The Cassette Chronicles – Black Sabbath’s ‘TYR’

BY JAY ROBERTS (SPECIAL TO LIMELIGHT MAGAZINE)

The Cassette Chronicles is a continuing series of mini reviews and reflections on albums from the 1980’s and 1990’s that I have acquired through Purchase Street Records in New Bedford, MA.

The aim of this series is to highlight both known and underappreciated albums from rock, pop and metal genres from the 1980’s through the cassette editions of their releases. Some of the albums I have known about and loved for years, while others are new to me and were music I’ve always wanted to hear. There will be some review analysis and my own personal stories about my connection with various albums.

These opinions are strictly my own and do not reflect the views of anyone else at Limelight Magazine.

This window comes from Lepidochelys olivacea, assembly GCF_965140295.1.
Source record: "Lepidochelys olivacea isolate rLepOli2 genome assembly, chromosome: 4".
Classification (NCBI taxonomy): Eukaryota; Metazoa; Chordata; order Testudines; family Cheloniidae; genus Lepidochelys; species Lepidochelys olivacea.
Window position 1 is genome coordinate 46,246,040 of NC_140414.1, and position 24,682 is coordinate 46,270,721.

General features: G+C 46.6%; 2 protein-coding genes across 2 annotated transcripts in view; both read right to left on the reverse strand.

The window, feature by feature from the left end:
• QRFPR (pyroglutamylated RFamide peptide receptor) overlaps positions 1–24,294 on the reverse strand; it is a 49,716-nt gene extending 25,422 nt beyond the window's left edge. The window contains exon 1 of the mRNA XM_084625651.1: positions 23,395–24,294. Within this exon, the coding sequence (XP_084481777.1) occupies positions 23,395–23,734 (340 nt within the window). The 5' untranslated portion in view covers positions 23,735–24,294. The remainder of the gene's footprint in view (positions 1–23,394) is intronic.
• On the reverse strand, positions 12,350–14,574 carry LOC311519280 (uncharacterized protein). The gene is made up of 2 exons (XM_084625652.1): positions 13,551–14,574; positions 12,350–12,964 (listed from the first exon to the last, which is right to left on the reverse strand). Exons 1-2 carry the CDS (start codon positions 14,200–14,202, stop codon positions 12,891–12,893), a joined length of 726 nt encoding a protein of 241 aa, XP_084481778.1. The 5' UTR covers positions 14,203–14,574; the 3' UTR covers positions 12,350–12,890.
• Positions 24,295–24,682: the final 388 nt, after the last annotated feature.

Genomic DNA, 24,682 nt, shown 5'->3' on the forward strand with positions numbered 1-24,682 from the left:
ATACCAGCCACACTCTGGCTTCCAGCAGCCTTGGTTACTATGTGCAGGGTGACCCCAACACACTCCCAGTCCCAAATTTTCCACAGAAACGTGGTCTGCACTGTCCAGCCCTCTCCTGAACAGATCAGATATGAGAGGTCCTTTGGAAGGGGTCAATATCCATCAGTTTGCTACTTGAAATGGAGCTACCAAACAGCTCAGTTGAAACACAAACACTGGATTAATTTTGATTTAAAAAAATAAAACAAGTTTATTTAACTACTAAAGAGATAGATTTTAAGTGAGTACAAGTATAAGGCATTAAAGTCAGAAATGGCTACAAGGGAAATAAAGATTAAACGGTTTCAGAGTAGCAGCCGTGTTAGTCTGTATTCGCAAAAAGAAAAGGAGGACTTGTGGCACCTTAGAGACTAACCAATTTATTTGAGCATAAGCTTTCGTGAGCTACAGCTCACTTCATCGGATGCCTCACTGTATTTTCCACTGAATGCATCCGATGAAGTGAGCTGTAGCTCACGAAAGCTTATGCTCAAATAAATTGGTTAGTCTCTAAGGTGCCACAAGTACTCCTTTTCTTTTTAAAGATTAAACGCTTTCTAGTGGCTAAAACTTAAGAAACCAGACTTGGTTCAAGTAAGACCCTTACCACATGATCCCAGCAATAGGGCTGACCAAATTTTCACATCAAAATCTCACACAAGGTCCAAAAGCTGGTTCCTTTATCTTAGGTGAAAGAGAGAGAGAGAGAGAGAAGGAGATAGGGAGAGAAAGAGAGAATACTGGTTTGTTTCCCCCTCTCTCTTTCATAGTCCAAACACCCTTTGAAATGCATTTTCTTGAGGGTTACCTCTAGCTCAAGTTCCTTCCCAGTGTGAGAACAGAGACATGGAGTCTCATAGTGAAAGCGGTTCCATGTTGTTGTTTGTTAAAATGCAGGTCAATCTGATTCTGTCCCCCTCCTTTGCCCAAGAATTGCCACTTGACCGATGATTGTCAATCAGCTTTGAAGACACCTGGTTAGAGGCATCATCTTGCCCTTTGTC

Black Sabbath’s TYR (1990)


Singer Tony Martin’s third album fronting Black Sabbath found the band putting out an album that only slightly sounds like their trademark sound. I know it might not be seen as the most successful version of the band, but I’ve always kind of liked Tony Martin’s vocal work with them.

I remain slightly bemused at myself over the fact that the original version of Sabbath (with Ozzy Osbourne on vocals for those not paying attention), always seems to come out as my least favorite version of the band. Or if not the least, certainly pretty much on an equal level with the stuff that Martin did with Sabbath.

The music remains heavy but the doom laden methodical stomp is lightened for the most part. Initially, the lyrics make the album seem like a concept release surrounding Norse mythology but a little research online shows that while some songs are connected by that wtheme, the album was not conceptual in nature.